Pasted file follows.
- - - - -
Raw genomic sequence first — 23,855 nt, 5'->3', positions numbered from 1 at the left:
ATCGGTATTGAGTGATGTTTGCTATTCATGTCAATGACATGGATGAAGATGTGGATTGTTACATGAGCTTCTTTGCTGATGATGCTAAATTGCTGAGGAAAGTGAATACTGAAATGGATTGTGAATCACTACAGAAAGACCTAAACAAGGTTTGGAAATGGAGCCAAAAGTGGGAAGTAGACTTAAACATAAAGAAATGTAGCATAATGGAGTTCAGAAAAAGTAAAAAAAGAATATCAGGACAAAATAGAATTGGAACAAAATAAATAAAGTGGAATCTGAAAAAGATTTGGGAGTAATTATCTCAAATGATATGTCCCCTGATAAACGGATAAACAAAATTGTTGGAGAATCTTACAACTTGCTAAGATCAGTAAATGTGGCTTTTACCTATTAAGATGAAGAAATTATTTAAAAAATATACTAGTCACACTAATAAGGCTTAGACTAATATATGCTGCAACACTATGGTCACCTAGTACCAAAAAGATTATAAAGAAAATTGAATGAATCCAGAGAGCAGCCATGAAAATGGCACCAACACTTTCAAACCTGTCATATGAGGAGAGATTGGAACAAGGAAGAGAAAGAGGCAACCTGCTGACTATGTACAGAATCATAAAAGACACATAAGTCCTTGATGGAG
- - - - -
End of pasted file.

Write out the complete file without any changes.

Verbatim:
Raw genomic sequence first — 23,855 nt, 5'->3', positions numbered from 1 at the left:
ATCGGTATTGAGTGATGTTTGCTATTCATGTCAATGACATGGATGAAGATGTGGATTGTTACATGAGCTTCTTTGCTGATGATGCTAAATTGCTGAGGAAAGTGAATACTGAAATGGATTGTGAATCACTACAGAAAGACCTAAACAAGGTTTGGAAATGGAGCCAAAAGTGGGAAGTAGACTTAAACATAAAGAAATGTAGCATAATGGAGTTCAGAAAAAGTAAAAAAAGAATATCAGGACAAAATAGAATTGGAACAAAATAAATAAAGTGGAATCTGAAAAAGATTTGGGAGTAATTATCTCAAATGATATGTCCCCTGATAAACGGATAAACAAAATTGTTGGAGAATCTTACAACTTGCTAAGATCAGTAAATGTGGCTTTTACCTATTAAGATGAAGAAATTATTTAAAAAATATACTAGTCACACTAATAAGGCTTAGACTAATATATGCTGCAACACTATGGTCACCTAGTACCAAAAAGATTATAAAGAAAATTGAATGAATCCAGAGAGCAGCCATGAAAATGGCACCAACACTTTCAAACCTGTCATATGAGGAGAGATTGGAACAAGGAAGAGAAAGAGGCAACCTGCTGACTATGTACAGAATCATAAAAGACACATAAGTCCTTGATGGAG